In Georgia, it will soon be legal to carry a gun in more places - including bars, churches, and government buildings - after Gov. Nathan Deal on Wednesday signed a bill celebrated by supporters as a victory for the Second Amendment but decried by critics as the "guns-everywhere bill."

"We Georgians believe in the right of people to defend themselves, and we believe in the Second Amendment," Deal said.

The Safe Carry Protection Act, which takes effect July 1, will let licensed gun owners take firearms into houses of worship if the congregation allows it, into bars unless the owner objects, into nonsecure areas of airports, and into government buildings, except past security checkpoints.

Jerry Henry, executive director of, a group that pushed for the bill's passage, said by phone that the law will "give the law-abiding citizen more protection in more places."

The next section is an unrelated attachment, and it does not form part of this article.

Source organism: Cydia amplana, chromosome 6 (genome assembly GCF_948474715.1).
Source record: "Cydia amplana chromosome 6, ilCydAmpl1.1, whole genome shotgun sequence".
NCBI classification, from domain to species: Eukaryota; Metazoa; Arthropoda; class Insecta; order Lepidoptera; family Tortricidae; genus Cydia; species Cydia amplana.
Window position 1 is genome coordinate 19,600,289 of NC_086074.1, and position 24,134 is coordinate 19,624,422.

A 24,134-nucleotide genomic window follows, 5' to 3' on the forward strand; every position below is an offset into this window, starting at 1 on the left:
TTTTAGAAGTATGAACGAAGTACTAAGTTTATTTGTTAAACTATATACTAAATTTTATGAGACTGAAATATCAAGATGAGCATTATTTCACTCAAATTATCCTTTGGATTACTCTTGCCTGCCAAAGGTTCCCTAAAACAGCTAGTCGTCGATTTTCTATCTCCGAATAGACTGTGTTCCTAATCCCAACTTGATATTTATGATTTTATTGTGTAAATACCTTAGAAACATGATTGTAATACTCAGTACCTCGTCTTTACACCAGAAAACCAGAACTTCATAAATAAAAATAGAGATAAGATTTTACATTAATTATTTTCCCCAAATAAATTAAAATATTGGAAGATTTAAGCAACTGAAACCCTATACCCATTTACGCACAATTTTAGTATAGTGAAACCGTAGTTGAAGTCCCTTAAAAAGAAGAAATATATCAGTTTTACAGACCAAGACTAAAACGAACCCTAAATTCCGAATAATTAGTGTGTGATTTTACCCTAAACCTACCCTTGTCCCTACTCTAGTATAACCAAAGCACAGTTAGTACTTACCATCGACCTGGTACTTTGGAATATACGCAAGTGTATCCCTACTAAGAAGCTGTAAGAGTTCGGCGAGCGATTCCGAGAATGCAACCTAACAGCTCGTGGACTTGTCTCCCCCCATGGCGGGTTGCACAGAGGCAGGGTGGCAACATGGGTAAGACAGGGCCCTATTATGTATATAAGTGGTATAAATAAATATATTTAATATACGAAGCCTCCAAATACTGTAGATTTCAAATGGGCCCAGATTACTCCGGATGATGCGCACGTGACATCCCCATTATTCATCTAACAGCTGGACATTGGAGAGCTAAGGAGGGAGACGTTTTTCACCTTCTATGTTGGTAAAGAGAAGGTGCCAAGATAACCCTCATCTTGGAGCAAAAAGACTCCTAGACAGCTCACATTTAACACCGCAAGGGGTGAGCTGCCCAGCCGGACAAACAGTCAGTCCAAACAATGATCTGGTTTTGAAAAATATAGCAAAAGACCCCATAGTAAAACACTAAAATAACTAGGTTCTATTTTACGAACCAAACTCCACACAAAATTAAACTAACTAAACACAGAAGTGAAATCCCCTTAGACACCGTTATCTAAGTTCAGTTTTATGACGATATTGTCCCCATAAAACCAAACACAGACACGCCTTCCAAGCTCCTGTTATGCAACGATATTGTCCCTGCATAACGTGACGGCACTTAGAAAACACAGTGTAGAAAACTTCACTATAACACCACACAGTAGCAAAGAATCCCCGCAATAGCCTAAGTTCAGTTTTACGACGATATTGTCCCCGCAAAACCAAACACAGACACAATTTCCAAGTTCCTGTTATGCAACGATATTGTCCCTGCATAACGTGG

The law also forbids the confiscation of firearms during an emergency, a response to authorities taking guns in New Orleans after Hurricane Katrina. The measure also offers defendants an "absolute defense" in court if a gun is used in the face of a violent attack.

Deal said the legislation would "protect law-abiding citizens by expanding the number of places they can carry their guns." The governor received 3,012 letters, e-mails, and phone calls urging him to sign the bill and 1,887 asking him to veto it, according to his office.

"To say that we're disappointed is an understatement," Kathryn Grant, Georgia state director of the Campaign to Keep Guns Off Campus, said in an interview.

Deal's signing of the bill had been expected, given that the Republican governor has an A rating from the NRA and is up for reelection. His Democratic challenger, State Sen. Jason Carter, former President Jimmy Carter's grandson, also supported the bill.